Marx-Engels Correspondence 1884
First published: abridged in Prosveshcheniye, 7-8, St Petersburg, 1913 and in full in Der Kampf, Nr. 12, Wien, 1913;
Source: MECW, volume 47, p. 203-205.
Dear Old Man,
I sent off to you yesterday my little book on the origin of the family, etc., and have today taken out a money order for five pounds. I trust you will get both very shortly.
I was glad to hear from you that Bebel had visited you during the summer. Your opinion of him is exactly the same as mine. There is no more lucid mind in the whole of the German party, besides which he is utterly dependable and firm of purpose. What is unusual is that his great oratorical talents -all the philistines recognise these and do so readily, while Bismarck told Behrens, a partner in his paper mill, that Bebel was the only orator in the whole of the Reichstag -have not trivialised him in any way. Nothing of the kind has happened since Demosthenes. All other orators have been shallow-pated.
Don’t worry about my health; it is a localised and sometimes troublesome complaint but there are no general after-effects whatever and it is not even necessarily incurable; at worst it renders me unfit for active service though I may be able to mount a horse again in a few years’ time. Having been incapable of writing for the past 4 months I have dictated instead, and am now pretty well done with the 2nd book of Capital; have also gone through the English translation (as far as it has got – about 3/8ths of the whole) of the 1st book. Moreover I have now discovered a device which is helping me to get more or less back on my feet again and I hope to make still further progress before long. Rather, my misfortune is that since we lost Marx I have been supposed to represent him. I have spent a lifetime doing what I was fitted for, namely playing second fiddle, and indeed I believe I acquitted myself reasonably well. And I was happy to have so splendid a first fiddle as Marx. But now that I am suddenly expected to take Marx’s place in matters of theory and play first fiddle, there will inevitably be blunders and no one is more aware of that than I. And not until the times get somewhat more turbulent shall we really be aware of what we have lost in Marx. Not one of us possesses the breadth of vision that enabled him, at the very moment when rapid action was called for, invariably to hit upon the right solution and at once get to the heart of the matter. In more peaceful times it could happen that events proved me right and him wrong, but at a revolutionary juncture his judgment was virtually infallible.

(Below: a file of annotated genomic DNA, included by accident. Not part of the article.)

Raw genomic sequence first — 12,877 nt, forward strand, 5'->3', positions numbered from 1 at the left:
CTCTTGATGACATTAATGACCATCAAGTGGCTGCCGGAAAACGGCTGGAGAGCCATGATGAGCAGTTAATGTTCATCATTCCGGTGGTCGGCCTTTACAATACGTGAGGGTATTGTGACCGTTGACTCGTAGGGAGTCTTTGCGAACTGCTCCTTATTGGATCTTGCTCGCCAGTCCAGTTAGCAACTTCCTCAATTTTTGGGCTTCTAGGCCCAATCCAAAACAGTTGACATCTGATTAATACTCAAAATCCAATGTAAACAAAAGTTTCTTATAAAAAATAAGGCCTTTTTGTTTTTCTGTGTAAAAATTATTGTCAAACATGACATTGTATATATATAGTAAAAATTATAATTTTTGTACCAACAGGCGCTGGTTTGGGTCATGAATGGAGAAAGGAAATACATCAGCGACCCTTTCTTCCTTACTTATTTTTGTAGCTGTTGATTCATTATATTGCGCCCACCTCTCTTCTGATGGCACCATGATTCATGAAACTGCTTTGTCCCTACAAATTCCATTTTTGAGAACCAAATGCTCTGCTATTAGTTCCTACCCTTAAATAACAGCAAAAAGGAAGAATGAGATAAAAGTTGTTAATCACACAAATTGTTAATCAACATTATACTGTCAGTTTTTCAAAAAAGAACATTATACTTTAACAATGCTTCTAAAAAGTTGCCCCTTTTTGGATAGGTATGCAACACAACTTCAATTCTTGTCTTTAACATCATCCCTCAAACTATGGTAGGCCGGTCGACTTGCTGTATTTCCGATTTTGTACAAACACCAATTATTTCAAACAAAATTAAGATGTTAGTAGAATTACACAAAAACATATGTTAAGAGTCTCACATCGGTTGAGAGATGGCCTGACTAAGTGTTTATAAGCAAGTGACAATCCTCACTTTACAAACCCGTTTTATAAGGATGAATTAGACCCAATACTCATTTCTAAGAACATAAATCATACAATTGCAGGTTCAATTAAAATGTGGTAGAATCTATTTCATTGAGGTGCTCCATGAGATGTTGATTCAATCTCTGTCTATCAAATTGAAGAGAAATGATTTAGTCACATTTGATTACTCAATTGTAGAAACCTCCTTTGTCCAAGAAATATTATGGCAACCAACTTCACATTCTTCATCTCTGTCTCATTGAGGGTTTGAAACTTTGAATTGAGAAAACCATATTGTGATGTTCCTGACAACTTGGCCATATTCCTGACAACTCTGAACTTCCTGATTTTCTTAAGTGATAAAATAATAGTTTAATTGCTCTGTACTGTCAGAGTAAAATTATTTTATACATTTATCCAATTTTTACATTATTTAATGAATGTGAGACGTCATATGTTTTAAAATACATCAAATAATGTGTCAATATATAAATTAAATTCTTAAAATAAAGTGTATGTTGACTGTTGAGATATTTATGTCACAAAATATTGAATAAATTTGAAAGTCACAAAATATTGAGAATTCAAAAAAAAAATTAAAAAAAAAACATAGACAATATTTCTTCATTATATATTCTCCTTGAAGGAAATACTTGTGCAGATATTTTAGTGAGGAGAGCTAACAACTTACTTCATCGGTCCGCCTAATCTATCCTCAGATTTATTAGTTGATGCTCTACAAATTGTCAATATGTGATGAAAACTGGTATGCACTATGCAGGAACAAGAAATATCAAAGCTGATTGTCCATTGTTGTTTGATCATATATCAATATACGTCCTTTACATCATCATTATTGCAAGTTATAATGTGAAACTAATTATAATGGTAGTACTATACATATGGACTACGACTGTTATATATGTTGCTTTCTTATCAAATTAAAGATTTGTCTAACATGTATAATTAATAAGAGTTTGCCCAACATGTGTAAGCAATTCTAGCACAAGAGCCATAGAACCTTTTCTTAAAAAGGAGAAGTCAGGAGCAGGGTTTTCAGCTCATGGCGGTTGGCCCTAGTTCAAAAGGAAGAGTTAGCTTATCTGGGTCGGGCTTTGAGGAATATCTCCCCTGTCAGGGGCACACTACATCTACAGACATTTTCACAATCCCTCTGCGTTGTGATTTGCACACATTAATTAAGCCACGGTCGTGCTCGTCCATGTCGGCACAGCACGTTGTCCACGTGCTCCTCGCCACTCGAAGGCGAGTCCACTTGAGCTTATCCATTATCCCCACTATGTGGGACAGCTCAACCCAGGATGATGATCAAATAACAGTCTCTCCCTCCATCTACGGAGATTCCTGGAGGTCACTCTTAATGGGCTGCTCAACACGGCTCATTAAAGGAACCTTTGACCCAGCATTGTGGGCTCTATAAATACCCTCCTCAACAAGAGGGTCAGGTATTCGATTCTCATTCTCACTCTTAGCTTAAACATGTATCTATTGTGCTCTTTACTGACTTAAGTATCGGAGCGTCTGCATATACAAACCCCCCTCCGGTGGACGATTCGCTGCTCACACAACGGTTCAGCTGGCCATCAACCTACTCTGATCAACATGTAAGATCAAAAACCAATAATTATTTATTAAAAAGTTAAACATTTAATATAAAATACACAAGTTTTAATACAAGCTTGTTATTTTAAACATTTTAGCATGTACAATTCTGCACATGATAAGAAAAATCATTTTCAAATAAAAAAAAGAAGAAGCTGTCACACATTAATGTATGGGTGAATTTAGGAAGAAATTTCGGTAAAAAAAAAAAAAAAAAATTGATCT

Marx’s youngest daughter has married a really excellent Irishman, Dr Aveling; they come here every Sunday. The other daughter,’ whom you know, is also with me just now and sends you her kindest regards. She still talks a lot and fondly about the day she spent with you in Geneva.
I trust your health is still progressing satisfactorily. But if anything should happen to you again, you must let me know at once, on the last occasion a great deal of time elapsed before I knew the least thing about it and you must not err in that way again.
I shall hunt out your letters, etc., as soon as I can really get at the papers. Since May I have been physically incapable of doing so and just now there is so much urgent Work to be attended to that I can’t even consider it. There are over 6 large boxfuls to be sorted out and not even the books are arranged in such a way as to enable me to make full use of them.
Well, take care of your health (there’s no need to tell you to keep your chin up) and be assured of the good wishes
Of your old friend
Borkheim sends his regards. He wrote to me a week ago-it’s always the same old story with him. No change.